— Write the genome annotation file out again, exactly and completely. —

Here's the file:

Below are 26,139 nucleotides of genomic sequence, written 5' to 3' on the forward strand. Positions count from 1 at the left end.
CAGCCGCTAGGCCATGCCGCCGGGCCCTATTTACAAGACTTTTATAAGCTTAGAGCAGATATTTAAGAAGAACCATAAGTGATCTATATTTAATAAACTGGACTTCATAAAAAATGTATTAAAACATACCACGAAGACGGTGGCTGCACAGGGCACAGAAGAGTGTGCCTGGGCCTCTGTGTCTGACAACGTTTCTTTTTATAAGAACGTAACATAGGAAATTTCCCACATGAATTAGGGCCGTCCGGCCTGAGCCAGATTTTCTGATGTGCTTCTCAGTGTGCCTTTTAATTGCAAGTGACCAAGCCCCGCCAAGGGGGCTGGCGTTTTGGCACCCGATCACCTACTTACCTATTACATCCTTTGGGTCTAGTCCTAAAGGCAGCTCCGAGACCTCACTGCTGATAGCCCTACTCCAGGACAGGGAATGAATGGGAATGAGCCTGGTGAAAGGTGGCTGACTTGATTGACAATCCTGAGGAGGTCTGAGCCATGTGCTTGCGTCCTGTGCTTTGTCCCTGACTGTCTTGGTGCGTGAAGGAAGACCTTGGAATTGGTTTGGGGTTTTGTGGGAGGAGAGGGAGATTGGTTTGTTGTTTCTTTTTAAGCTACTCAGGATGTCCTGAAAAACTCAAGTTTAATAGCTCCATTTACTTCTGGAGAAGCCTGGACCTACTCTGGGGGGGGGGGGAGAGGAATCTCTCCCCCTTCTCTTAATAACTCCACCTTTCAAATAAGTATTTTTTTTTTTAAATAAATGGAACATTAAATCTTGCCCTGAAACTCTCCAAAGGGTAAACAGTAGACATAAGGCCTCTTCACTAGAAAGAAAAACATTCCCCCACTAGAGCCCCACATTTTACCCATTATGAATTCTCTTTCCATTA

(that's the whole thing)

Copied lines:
Below are 26,139 nucleotides of genomic sequence, written 5' to 3' on the forward strand. Positions count from 1 at the left end.
CAGCCGCTAGGCCATGCCGCCGGGCCCTATTTACAAGACTTTTATAAGCTTAGAGCAGATATTTAAGAAGAACCATAAGTGATCTATATTTAATAAACTGGACTTCATAAAAAATGTATTAAAACATACCACGAAGACGGTGGCTGCACAGGGCACAGAAGAGTGTGCCTGGGCCTCTGTGTCTGACAACGTTTCTTTTTATAAGAACGTAACATAGGAAATTTCCCACATGAATTAGGGCCGTCCGGCCTGAGCCAGATTTTCTGATGTGCTTCTCAGTGTGCCTTTTAATTGCAAGTGACCAAGCCCCGCCAAGGGGGCTGGCGTTTTGGCACCCGATCACCTACTTACCTATTACATCCTTTGGGTCTAGTCCTAAAGGCAGCTCCGAGACCTCACTGCTGATAGCCCTACTCCAGGACAGGGAATGAATGGGAATGAGCCTGGTGAAAGGTGGCTGACTTGATTGACAATCCTGAGGAGGTCTGAGCCATGTGCTTGCGTCCTGTGCTTTGTCCCTGACTGTCTTGGTGCGTGAAGGAAGACCTTGGAATTGGTTTGGGGTTTTGTGGGAGGAGAGGGAGATTGGTTTGTTGTTTCTTTTTAAGCTACTCAGGATGTCCTGAAAAACTCAAGTTTAATAGCTCCATTTACTTCTGGAGAAGCCTGGACCTACTCTGGGGGGGGGGGGAGAGGAATCTCTCCCCCTTCTCTTAATAACTCCACCTTTCAAATAAGTATTTTTTTTTTTAAATAAATGGAACATTAAATCTTGCCCTGAAACTCTCCAAAGGGTAAACAGTAGACATAAGGCCTCTTCACTAGAAAGAAAAACATTCCCCCACTAGAGCCCCACATTTTACCCATTATGAATTCTCTTTCCATTA